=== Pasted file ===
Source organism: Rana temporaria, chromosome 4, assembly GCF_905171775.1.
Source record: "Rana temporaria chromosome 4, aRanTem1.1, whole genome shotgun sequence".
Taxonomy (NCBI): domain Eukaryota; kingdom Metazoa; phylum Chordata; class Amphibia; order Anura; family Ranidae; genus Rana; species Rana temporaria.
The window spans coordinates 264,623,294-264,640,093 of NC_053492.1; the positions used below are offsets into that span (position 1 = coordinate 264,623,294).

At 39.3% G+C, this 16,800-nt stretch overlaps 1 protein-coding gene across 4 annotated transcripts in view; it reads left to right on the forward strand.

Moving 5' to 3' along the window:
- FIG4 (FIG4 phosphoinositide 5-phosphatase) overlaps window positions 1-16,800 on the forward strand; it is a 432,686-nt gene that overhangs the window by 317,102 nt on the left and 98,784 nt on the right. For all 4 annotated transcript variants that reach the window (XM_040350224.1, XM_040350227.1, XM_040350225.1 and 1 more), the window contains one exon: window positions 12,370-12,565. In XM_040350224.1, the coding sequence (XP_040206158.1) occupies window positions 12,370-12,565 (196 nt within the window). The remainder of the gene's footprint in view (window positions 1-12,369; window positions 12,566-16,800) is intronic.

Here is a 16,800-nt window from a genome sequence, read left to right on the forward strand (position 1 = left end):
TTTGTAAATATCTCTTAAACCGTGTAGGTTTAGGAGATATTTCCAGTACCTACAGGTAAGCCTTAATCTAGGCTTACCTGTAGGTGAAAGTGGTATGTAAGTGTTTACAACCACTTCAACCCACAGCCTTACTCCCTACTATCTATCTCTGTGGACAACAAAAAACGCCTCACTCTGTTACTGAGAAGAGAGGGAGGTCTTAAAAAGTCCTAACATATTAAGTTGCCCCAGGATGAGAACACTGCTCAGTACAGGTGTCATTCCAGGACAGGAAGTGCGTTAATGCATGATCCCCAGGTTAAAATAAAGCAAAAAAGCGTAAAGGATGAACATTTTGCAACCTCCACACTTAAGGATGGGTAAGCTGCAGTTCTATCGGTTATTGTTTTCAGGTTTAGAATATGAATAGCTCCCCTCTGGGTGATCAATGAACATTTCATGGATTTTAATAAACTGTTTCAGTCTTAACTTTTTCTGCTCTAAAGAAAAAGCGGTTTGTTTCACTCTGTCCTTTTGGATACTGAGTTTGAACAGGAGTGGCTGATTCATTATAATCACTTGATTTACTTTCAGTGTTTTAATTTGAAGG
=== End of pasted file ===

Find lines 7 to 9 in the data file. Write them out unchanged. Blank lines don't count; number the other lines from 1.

- FIG4 (FIG4 phosphoinositide 5-phosphatase) overlaps window positions 1-16,800 on the forward strand; it is a 432,686-nt gene that overhangs the window by 317,102 nt on the left and 98,784 nt on the right. For all 4 annotated transcript variants that reach the window (XM_040350224.1, XM_040350227.1, XM_040350225.1 and 1 more), the window contains one exon: window positions 12,370-12,565. In XM_040350224.1, the coding sequence (XP_040206158.1) occupies window positions 12,370-12,565 (196 nt within the window). The remainder of the gene's footprint in view (window positions 1-12,369; window positions 12,566-16,800) is intronic.

Here is a 16,800-nt window from a genome sequence, read left to right on the forward strand (position 1 = left end):
TTTGTAAATATCTCTTAAACCGTGTAGGTTTAGGAGATATTTCCAGTACCTACAGGTAAGCCTTAATCTAGGCTTACCTGTAGGTGAAAGTGGTATGTAAGTGTTTACAACCACTTCAACCCACAGCCTTACTCCCTACTATCTATCTCTGTGGACAACAAAAAACGCCTCACTCTGTTACTGAGAAGAGAGGGAGGTCTTAAAAAGTCCTAACATATTAAGTTGCCCCAGGATGAGAACACTGCTCAGTACAGGTGTCATTCCAGGACAGGAAGTGCGTTAATGCATGATCCCCAGGTTAAAATAAAGCAAAAAAGCGTAAAGGATGAACATTTTGCAACCTCCACACTTAAGGATGGGTAAGCTGCAGTTCTATCGGTTATTGTTTTCAGGTTTAGAATATGAATAGCTCCCCTCTGGGTGATCAATGAACATTTCATGGATTTTAATAAACTGTTTCAGTCTTAACTTTTTCTGCTCTAAAGAAAAAGCGGTTTGTTTCACTCTGTCCTTTTGGATACTGAGTTTGAACAGGAGTGGCTGATTCATTATAATCACTTGATTTACTTTCAGTGTTTTAATTTGAAGG